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Alpha synuclein is one of the most common proteins in our brains and it has long been associated with Parkinson’s. The protein appears to clump together forming dense clusters ( or “aggregates“) in the Parkinsonian brain, and this may be related to the progressive neurodegeneration.
Researchers have been desperately seeking small molecules that will break up (or dissociate) these aggregates in the hope that it will slow down the progression of PD and allow neurons to return to health.
One example of such a molecule is UCB0599, which is being clinically developed by the pharmaceutical company UCB. This week, UCB presented the first clinical results for UCB0599 from their Phase I trial.
In today’s post, we will look at what alpha synuclein is, review what is known about UCB0599, discuss the results of the study, and consider what comes next.
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Last week at the 2021 American Academy of Neurology virtual meeting a poster was presented by the pharmaceutical company UCB.
Here at SoPD HQ, we have been eagerly awaiting these results.
They were the findings from the first Phase I clinical trial of a new molecule called UCB0599.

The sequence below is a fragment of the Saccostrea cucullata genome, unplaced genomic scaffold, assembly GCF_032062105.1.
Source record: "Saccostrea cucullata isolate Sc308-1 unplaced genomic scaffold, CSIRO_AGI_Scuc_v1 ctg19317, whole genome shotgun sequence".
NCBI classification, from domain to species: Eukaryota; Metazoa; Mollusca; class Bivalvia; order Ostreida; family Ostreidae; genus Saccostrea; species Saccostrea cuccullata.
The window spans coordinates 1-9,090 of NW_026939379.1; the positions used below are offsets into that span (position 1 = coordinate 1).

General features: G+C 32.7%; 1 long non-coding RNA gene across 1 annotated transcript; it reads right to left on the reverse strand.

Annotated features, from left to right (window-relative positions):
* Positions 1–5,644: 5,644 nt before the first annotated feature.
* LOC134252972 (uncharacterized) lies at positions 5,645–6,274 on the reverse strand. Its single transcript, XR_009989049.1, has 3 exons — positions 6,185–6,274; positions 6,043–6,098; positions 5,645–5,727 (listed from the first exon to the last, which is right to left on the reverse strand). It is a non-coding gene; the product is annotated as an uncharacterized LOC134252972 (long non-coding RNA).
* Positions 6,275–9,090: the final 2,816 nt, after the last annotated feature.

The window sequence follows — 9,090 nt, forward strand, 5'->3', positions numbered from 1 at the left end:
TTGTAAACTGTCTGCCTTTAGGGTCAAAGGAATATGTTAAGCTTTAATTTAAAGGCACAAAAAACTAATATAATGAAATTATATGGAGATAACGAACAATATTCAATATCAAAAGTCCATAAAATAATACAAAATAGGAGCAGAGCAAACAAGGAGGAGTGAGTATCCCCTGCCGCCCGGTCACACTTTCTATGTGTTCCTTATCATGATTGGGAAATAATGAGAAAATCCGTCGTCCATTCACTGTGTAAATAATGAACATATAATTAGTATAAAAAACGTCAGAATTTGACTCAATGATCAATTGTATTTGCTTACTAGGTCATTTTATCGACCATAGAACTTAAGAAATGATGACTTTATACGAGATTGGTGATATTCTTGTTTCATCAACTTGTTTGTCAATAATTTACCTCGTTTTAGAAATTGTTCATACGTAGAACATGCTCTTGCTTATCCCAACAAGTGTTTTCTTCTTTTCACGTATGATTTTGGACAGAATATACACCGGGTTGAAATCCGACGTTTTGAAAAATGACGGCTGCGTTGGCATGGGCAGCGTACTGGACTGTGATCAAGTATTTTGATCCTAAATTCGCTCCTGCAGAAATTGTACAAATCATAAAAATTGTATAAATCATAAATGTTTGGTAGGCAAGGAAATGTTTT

What is UCB0599?
UCB0599 is a brain-penetrant, oral small molecule alpha-synuclein misfolding inhibitor.
What does that mean?
Continue reading “UCB at ANN looks A-OK”
There is a lot of clinical and biological similarities between the neurodegenerative conditions of Parkinson’s and multiple systems atrophy (or MSA).
Recently, however, researchers have published a report suggesting that these two conditions may be differentiated from each other using a technique analysing protein in the cerebrospinal fluid – the liquid surrounding the brain, that can be accessed via a lumbar puncture.
Specifically, the method differentiates between different forms of a protein called alpha synuclein, which is associated with both conditions.
In today’s post, we will look at what multiple systems atrophy (MSA) is, discuss how this differentiating technique works, and explore what it could mean for people with either of these conditions.
Getting a diagnosis of Parkinson’s can be a tricky thing.
For many members of the affected community, it is a long and protracted process.
Firstly, there will be multiple visits with doctors and neurologists (and perhaps some brain imaging) until one is finally given a diagnosis of PD. There are a number of conditions that look very similar to Parkinson’s, which must be ruled out before a definitive diagnosis can be proposed.
But even after being diagnosed, there are a group of conditions that look almost identical to Parkinson’s. And many people will be given a diagnosis of Parkinson’s before they are then given a corrected diagnosis of one of these other conditions.
Can you give me an example of one of these other conditions?
Sure. A good example is multiple systems atrophy.
What is Multiple System Atrophy?
Continue reading “Differentiating PD from MSA”